Definitely a first for a slasher movie – a virtuoso mix of gore and slapstick comedy, with Dorff as an American grafter caught up in the theft of a sacred Russian artifact. Things descend into chaos when one of his comrades kills somebody and then the thieves and an elevator full of passengers gets stuck on a secret floor in a Moscow building.

Believing the police are on to them, the trio of crap crooks try to bargain their way to freedom with the release of a hostage, who ends up decapitated by a pair of giant shears. It becomes clear that it’s someone other than the cops keeping them at bay – someone with a cache of weaponry, all of it destined to hack, slash, and skewer through the cast.

botched 2007

If this weren’t bad enough, a group of three seemingly nervous religious women decide to take over the situation and turn the tables on the hostages, a jittery journalist joins forces with a wannabe commando security guard, leaving Dorff with a sexy Junior VP (Murray) to go about things the smart way.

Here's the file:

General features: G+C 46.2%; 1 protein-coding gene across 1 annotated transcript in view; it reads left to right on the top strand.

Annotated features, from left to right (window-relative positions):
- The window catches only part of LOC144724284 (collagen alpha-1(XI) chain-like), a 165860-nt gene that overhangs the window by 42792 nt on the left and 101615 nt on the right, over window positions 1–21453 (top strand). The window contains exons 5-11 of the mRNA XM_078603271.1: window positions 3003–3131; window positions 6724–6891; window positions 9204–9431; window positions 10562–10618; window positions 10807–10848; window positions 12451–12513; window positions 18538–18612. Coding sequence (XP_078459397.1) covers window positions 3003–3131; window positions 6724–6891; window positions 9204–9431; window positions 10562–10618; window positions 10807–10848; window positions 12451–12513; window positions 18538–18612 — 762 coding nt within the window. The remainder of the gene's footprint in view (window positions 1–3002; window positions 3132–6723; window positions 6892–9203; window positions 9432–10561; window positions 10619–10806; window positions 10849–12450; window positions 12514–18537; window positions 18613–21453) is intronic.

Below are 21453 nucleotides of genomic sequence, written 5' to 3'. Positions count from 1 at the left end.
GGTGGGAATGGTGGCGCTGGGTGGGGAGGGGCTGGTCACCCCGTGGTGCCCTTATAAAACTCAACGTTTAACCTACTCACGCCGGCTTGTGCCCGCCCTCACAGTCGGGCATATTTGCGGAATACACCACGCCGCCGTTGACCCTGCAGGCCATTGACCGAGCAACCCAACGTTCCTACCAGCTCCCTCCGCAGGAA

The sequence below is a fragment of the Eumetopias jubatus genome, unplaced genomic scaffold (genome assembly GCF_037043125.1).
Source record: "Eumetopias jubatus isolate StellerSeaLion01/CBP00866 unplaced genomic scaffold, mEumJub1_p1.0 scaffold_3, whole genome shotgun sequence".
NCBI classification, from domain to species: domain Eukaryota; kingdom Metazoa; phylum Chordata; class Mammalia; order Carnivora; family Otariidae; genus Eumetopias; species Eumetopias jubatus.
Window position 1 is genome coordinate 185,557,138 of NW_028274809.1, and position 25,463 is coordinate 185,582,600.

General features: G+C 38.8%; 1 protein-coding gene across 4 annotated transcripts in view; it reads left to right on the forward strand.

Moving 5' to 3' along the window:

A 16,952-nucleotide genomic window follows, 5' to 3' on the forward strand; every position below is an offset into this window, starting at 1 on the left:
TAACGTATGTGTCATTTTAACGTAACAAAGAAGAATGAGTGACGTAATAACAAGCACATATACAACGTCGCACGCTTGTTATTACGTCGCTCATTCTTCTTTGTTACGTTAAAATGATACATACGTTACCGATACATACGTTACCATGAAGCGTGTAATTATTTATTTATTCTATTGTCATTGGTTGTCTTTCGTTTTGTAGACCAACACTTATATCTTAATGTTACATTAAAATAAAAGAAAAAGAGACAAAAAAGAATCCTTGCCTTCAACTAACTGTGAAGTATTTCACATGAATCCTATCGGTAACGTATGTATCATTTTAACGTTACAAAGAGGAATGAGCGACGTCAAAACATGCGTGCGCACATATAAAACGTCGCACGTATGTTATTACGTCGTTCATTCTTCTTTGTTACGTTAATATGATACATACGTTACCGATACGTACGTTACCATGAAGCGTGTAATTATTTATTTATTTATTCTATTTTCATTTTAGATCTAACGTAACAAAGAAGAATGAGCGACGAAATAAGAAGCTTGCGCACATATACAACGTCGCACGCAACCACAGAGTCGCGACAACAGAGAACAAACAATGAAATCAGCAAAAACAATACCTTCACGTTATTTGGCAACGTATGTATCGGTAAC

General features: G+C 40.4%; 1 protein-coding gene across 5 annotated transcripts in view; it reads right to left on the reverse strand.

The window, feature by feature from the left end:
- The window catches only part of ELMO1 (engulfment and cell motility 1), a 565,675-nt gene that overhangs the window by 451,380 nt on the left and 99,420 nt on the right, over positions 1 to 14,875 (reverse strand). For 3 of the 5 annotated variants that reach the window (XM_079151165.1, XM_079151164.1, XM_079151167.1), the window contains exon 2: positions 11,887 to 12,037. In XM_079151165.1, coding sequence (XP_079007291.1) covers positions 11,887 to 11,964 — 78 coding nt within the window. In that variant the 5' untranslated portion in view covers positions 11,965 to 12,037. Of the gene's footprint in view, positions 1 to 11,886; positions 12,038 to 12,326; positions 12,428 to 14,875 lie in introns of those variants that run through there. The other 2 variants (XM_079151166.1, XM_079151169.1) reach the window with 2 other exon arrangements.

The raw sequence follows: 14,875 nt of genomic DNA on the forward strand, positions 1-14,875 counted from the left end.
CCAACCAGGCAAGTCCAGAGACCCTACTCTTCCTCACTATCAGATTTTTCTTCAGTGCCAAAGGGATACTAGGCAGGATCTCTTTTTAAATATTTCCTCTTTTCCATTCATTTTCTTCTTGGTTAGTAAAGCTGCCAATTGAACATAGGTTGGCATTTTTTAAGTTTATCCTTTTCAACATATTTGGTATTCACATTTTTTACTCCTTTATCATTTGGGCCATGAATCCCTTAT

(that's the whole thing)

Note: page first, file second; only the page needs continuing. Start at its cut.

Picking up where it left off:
The plot makes a few surprising turns as more above the Ivan the Terrible-lite killer and his purpose is revealed, all of it peppered with some great lines, fart gags, and Three Stooges physical comedy, all the while parodying the likes of Hostel with a very British sense of humour. Botched is like nothing you’ve seen before and definitely not for all tastes, but an entertaining hour and half however you cut, hack, or gut it.

Blurbs-of-interest: Sean Pertwee was in Wilderness; Geoff Bell was also in Tormented and Comedown.

…56 years later

lake bodom 2017

LAKE BODOM

3 Stars  2016/85m

A.k.a. Bodom (original title)

Director/Writer: Taneli Mustonen / Writer: Aleksi Hyvärinen / Cast: Nelly Hirst-Gee, Mimosa Willamo, Mikael Gabriel, Santeri Helinheimo Mäntylä.

Body Count: 3